Regardless of your ethical standpoint on modern zoos I doubt that there are many who do not enjoy the giddy pleasure of seeing so many different species. SONSI members were not only able to enjoy this experience as a group but with a special behind-the-scenes tour arranged by SONSI member Lori Dunn who has worked with the Toronto Zoo, and features many creatures in her work such as her best in show entry “Watching You” at the recent SONSI exhibit in Kitchener. The tour was led very graciously by Tom Mason the Toronto Zoo’s curator of invertebrates and birds.
Members, adorned with official lanyards, followed Tom straight in to the Indo-Malayan area of the zoo, past the endearing Tapir and through a staff only gate. Not really knowing what to expect members were greeted by Brad, one of the zoo keepers, one of his charges is the Indian Rhinoceros. Members were casually led in to the rhinoceros enclosure and, after a little coaxing, the keeper began feeding the enormous male through a small wired fence while talking about him. Upon closer inspection (for many members this included petting the placated animal) would look more at home next to a giant fern and a triceratops. After the meal was over the Rhinoceros’s attentions were clearly drawn to his mate on the other side of a fence so the tour moved on to Bucky, a babirusa pig from Indonesia with very prominent canine teeth that require regularly filing from his attentive keeper. After his meal some members were able to get a little closer and found that he was just as curious about us as they were of him.
A rather special inhabitant was next on the tour; walking through the back rooms in one of the pavilions members came to meet Asha, a 45 year old hornbill from Vietnam, she is completely blind, one of the oldest hornbills on record and very fond of humans, a fact that became very apparent from her reaction of bliss when petted. Compared to our denseness it is always a surprise to feel just how delicate and seemingly fragile birds are. This bird is almost all black with only a little white and the tips of the wing and tail feathers being yellow, but this yellow is actually “painted” on by Asha from a gland near her tail.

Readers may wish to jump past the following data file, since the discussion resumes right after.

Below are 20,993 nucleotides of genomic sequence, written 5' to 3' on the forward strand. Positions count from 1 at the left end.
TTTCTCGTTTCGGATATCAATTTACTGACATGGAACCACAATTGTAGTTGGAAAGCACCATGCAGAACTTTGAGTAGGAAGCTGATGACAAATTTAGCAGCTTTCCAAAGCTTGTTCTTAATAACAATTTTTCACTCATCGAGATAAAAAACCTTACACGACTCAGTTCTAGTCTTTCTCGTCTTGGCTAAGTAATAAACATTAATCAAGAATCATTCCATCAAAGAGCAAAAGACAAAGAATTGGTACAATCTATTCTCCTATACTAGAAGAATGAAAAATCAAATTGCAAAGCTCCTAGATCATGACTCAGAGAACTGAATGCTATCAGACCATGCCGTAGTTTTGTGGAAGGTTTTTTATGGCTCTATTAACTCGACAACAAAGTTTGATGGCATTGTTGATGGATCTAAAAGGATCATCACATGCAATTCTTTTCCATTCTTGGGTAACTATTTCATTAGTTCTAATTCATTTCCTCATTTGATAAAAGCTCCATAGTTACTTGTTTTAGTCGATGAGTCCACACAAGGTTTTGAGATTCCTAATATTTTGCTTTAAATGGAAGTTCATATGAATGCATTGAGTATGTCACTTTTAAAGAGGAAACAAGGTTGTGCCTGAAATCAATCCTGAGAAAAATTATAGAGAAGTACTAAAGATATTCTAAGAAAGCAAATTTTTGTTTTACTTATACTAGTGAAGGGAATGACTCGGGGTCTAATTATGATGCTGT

The tour continued from this very elderly bird to some of the youngest birds at the zoo, two month old African penguins. Aside from being enchanted by the constant chatter and waddling of the little birds members learnt that each penguin has its own distinct personality and that they continually delight their keepers with their individual quirks and displays of instinctual behaviour.
Aside from seeing some of the zoo’s animals being fed their meals members got the chance to observe a some of the local wildlife taking advantage of the rich pickings, and also a zoo keeper at “feeding time”.
The next creature to be introduced was no less exotic looking and certainly no less rare than the other species but a species native to Ontario, the Eastern fox snake. This is a beautiful fox coloured snake with black markings, which has sadly, amongst other threats such as habitat loss, been persecuted for its resemblance to the much more harmful rattlesnake. Members learnt a lot about the anatomy and some distinctive features of snakes, learning about the musculature and locomotion of snakes was particularly fascinating (and well worth looking up).
The final part of the tour ended with an array of containers on a lab table, invertebrate candy store to some, an array of torture apparatus for others. Not finding the first tarantula spectacular enough Tom opened a container holding the world’s second largest tarantula species, a surprisingly beautiful animal, a Brazilian salmon pink bird eating tarantula. This spider is probably too big to even see the “big” spiders that we find in our basements. It sat (or stood, what posture do spiders take?) calmly on it’s piece of cork bark while it was held up for everyone to get a good look at, the odd few willing enough to brave the potentially irritating urticating hairs were able to touch it’s surprisingly “velvety” abdomen. Following this was a range of other impressive arachnids, a stunning dark petrol blue Emperor Scorpion (apparently even more captivating under UV light and another of the world’s largest of its species), a whip scorpion and a whip spider. Some less threatening giant snails with their bizarre hydraulic eyes telescoping out from under their shells when introduced to some fresh lettuce, and fiery red stick insects.
After some much needed lunch and a little time to absorb the morning SONSI members were free to reap the full benefits of the group rate admission and spend the rest of the day wandering around the zoo. There is always something new to see at the zoo, of note this summer are the new rare white lions, a very playful young orangutan (I was lucky to see it perform three consecutive forward rolls in to a blanket), and a baby ring tailed lemur.
It is easy as an animal lover and scientific illustrator to say that there is so much more that can be learnt and understood about animals by meeting them, seeing their behaviours and quirks, and if you are very lucky, interacting with them. But this is probably true for many people who have felt a little more responsible for or caring towards animals that they have seen at zoos by seeing them acting in a familiar way to us, making eye contact or simply watching in awe. Aside from the enormous contributions made by zoos, and the Toronto Zoo is no exception, this is certainly one of the most positive impacts of a zoo and perhaps a very important one.
A huge thanks should to to Lori Dunn for arranging such a fantastic SONSI event, and also another enormous thanks should go to Tom Mason who’s passion and dedication is just so clear and quite infectious.